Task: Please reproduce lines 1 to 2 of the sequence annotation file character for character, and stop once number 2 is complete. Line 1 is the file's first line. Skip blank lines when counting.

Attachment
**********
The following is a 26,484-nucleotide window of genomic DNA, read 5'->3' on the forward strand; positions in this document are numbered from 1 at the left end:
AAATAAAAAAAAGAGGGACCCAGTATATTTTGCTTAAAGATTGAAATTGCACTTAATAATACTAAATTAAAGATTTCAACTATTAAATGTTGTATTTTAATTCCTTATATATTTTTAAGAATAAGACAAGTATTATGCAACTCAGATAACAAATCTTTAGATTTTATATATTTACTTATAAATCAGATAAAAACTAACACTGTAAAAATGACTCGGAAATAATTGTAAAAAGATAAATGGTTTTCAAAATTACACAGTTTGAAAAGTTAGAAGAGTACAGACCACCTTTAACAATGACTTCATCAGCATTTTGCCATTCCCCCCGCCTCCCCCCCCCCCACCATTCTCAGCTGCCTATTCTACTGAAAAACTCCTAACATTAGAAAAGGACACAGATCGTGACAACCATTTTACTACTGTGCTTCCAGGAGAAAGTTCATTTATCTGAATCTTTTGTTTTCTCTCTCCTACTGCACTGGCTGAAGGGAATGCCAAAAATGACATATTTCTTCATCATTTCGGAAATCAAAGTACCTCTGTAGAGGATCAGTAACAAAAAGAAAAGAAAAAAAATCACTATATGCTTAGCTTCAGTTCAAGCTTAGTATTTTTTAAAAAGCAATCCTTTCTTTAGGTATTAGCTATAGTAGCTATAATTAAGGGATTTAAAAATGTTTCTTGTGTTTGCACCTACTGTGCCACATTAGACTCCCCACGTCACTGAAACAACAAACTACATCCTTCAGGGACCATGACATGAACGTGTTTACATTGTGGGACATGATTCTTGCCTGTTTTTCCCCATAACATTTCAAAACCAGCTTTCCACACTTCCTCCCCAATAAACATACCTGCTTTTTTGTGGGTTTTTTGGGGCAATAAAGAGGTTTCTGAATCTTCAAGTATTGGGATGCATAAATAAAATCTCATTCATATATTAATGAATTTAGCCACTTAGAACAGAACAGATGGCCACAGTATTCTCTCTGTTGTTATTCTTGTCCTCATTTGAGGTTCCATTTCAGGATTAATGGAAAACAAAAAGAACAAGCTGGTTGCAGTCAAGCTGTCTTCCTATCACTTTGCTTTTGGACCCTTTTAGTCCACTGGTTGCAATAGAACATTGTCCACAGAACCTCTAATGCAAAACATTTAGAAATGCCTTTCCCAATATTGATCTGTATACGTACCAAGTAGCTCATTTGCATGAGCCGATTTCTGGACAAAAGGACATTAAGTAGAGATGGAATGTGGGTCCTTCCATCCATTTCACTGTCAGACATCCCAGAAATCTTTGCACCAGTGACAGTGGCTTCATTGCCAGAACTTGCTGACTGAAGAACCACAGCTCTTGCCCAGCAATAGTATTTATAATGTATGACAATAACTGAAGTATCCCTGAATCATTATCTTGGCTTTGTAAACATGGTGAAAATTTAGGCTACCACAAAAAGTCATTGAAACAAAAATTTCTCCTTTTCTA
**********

The following is a 26,484-nucleotide window of genomic DNA, read 5'->3' on the forward strand; positions in this document are numbered from 1 at the left end:
AAATAAAAAAAAGAGGGACCCAGTATATTTTGCTTAAAGATTGAAATTGCACTTAATAATACTAAATTAAAGATTTCAACTATTAAATGTTGTATTTTAATTCCTTATATATTTTTAAGAATAAGACAAGTATTATGCAACTCAGATAACAAATCTTTAGATTTTATATATTTACTTATAAATCAGATAAAAACTAACACTGTAAAAATGACTCGGAAATAATTGTAAAAAGATAAATGGTTTTCAAAATTACACAGTTTGAAAAGTTAGAAGAGTACAGACCACCTTTAACAATGACTTCATCAGCATTTTGCCATTCCCCCCGCCTCCCCCCCCCCCACCATTCTCAGCTGCCTATTCTACTGAAAAACTCCTAACATTAGAAAAGGACACAGATCGTGACAACCATTTTACTACTGTGCTTCCAGGAGAAAGTTCATTTATCTGAATCTTTTGTTTTCTCTCTCCTACTGCACTGGCTGAAGGGAATGCCAAAAATGACATATTTCTTCATCATTTCGGAAATCAAAGTACCTCTGTAGAGGATCAGTAACAAAAAGAAAAGAAAAAAAATCACTATATGCTTAGCTTCAGTTCAAGCTTAGTATTTTTTAAAAAGCAATCCTTTCTTTAGGTATTAGCTATAGTAGCTATAATTAAGGGATTTAAAAATGTTTCTTGTGTTTGCACCTACTGTGCCACATTAGACTCCCCACGTCACTGAAACAACAAACTACATCCTTCAGGGACCATGACATGAACGTGTTTACATTGTGGGACATGATTCTTGCCTGTTTTTCCCCATAACATTTCAAAACCAGCTTTCCACACTTCCTCCCCAATAAACATACCTGCTTTTTTGTGGGTTTTTTGGGGCAATAAAGAGGTTTCTGAATCTTCAAGTATTGGGATGCATAAATAAAATCTCATTCATATATTAATGAATTTAGCCACTTAGAACAGAACAGATGGCCACAGTATTCTCTCTGTTGTTATTCTTGTCCTCATTTGAGGTTCCATTTCAGGATTAATGGAAAACAAAAAGAACAAGCTGGTTGCAGTCAAGCTGTCTTCCTATCACTTTGCTTTTGGACCCTTTTAGTCCACTGGTTGCAATAGAACATTGTCCACAGAACCTCTAATGCAAAACATTTAGAAATGCCTTTCCCAATATTGATCTGTATACGTACCAAGTAGCTCATTTGCATGAGCCGATTTCTGGACAAAAGGACATTAAGTAGAGATGGAATGTGGGTCCTTCCATCCATTTCACTGTCAGACATCCCAGAAATCTTTGCACCAGTGACAGTGGCTTCATTGCCAGAACTTGCTGACTGAAGAACCACAGCTCTTGCCCAGCAATAGTATTTATAATGTATGACAATAACTGAAGTATCCCTGAATCATTATCTTGGCTTTGTAAACATGGTGAAAATTTAGGCTACCACAAAAAGTCATTGAAACAAAAATTTCTCCTTTTCTA